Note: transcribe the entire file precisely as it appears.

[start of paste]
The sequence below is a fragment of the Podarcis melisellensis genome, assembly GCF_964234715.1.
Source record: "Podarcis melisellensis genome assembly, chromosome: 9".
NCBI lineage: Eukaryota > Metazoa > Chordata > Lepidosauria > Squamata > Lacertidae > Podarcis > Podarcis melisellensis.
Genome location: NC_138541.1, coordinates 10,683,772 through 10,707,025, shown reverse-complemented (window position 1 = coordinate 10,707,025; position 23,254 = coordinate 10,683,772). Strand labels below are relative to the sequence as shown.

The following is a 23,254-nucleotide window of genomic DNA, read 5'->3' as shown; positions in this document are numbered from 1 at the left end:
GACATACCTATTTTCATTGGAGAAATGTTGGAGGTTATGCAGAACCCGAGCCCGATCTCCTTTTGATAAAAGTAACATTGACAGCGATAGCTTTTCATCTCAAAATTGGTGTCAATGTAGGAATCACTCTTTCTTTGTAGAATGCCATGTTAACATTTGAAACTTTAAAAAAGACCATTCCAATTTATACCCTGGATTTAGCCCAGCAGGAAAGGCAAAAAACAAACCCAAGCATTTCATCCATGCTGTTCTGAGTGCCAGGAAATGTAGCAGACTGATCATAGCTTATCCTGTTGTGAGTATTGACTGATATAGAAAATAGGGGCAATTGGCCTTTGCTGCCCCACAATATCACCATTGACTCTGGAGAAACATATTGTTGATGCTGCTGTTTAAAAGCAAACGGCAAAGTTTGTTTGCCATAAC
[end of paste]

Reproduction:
The sequence below is a fragment of the Podarcis melisellensis genome, assembly GCF_964234715.1.
Source record: "Podarcis melisellensis genome assembly, chromosome: 9".
NCBI lineage: Eukaryota > Metazoa > Chordata > Lepidosauria > Squamata > Lacertidae > Podarcis > Podarcis melisellensis.
Genome location: NC_138541.1, coordinates 10,683,772 through 10,707,025, shown reverse-complemented (window position 1 = coordinate 10,707,025; position 23,254 = coordinate 10,683,772). Strand labels below are relative to the sequence as shown.

The following is a 23,254-nucleotide window of genomic DNA, read 5'->3' as shown; positions in this document are numbered from 1 at the left end:
GACATACCTATTTTCATTGGAGAAATGTTGGAGGTTATGCAGAACCCGAGCCCGATCTCCTTTTGATAAAAGTAACATTGACAGCGATAGCTTTTCATCTCAAAATTGGTGTCAATGTAGGAATCACTCTTTCTTTGTAGAATGCCATGTTAACATTTGAAACTTTAAAAAAGACCATTCCAATTTATACCCTGGATTTAGCCCAGCAGGAAAGGCAAAAAACAAACCCAAGCATTTCATCCATGCTGTTCTGAGTGCCAGGAAATGTAGCAGACTGATCATAGCTTATCCTGTTGTGAGTATTGACTGATATAGAAAATAGGGGCAATTGGCCTTTGCTGCCCCACAATATCACCATTGACTCTGGAGAAACATATTGTTGATGCTGCTGTTTAAAAGCAAACGGCAAAGTTTGTTTGCCATAAC